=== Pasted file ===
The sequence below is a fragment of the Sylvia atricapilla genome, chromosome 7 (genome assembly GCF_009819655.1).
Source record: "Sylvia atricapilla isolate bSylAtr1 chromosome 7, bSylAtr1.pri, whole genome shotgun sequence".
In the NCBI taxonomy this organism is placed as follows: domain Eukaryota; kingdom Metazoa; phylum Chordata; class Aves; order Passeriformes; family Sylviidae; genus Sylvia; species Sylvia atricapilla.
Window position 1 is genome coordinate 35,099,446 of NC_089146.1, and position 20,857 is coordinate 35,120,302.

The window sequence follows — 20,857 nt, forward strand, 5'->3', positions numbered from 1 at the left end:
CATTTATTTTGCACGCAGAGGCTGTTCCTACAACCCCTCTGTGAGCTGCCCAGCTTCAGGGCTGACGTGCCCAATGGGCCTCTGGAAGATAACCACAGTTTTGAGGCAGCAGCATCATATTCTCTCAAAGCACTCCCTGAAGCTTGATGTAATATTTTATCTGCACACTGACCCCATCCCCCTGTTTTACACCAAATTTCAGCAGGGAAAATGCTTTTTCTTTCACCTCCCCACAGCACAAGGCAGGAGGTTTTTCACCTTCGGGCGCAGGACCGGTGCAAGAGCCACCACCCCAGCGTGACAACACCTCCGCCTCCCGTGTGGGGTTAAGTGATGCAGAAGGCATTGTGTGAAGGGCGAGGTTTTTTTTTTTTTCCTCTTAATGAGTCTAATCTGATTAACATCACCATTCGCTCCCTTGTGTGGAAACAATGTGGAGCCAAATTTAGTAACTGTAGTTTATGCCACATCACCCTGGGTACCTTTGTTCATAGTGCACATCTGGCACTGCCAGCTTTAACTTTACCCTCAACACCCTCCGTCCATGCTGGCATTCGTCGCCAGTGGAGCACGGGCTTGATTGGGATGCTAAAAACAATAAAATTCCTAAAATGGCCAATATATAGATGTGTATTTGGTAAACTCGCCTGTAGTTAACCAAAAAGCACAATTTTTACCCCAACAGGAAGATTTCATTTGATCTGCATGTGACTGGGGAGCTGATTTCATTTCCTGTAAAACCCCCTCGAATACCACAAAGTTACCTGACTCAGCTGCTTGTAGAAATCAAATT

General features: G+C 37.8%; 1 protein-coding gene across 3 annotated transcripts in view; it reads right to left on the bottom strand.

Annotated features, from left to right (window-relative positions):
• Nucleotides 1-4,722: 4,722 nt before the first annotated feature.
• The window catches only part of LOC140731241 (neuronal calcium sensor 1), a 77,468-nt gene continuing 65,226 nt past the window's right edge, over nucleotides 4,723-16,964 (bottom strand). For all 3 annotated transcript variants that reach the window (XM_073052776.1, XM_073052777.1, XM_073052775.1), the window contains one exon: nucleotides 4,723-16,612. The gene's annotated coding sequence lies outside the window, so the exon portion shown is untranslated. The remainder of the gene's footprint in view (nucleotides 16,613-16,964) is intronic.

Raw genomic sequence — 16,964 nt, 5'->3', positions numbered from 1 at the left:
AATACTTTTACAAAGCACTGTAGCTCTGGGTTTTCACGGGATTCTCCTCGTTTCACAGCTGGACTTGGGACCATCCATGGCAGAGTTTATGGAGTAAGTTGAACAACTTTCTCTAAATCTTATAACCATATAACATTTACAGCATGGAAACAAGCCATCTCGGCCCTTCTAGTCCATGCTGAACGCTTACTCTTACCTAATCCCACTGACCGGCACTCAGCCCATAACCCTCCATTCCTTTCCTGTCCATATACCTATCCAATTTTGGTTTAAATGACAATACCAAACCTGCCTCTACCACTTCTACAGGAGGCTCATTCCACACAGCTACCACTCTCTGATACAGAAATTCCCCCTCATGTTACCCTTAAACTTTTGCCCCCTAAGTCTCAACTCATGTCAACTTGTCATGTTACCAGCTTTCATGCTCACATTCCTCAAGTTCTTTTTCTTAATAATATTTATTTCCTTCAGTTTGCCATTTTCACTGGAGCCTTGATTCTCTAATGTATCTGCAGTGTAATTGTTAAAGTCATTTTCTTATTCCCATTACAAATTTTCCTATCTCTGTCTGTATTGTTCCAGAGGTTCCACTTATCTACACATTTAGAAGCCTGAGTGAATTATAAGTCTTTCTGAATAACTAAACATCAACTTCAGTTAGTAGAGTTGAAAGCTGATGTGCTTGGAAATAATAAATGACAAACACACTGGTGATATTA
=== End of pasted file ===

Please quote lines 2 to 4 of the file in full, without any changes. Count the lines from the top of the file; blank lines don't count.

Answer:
Source record: "Sylvia atricapilla isolate bSylAtr1 chromosome 7, bSylAtr1.pri, whole genome shotgun sequence".
In the NCBI taxonomy this organism is placed as follows: domain Eukaryota; kingdom Metazoa; phylum Chordata; class Aves; order Passeriformes; family Sylviidae; genus Sylvia; species Sylvia atricapilla.
Window position 1 is genome coordinate 35,099,446 of NC_089146.1, and position 20,857 is coordinate 35,120,302.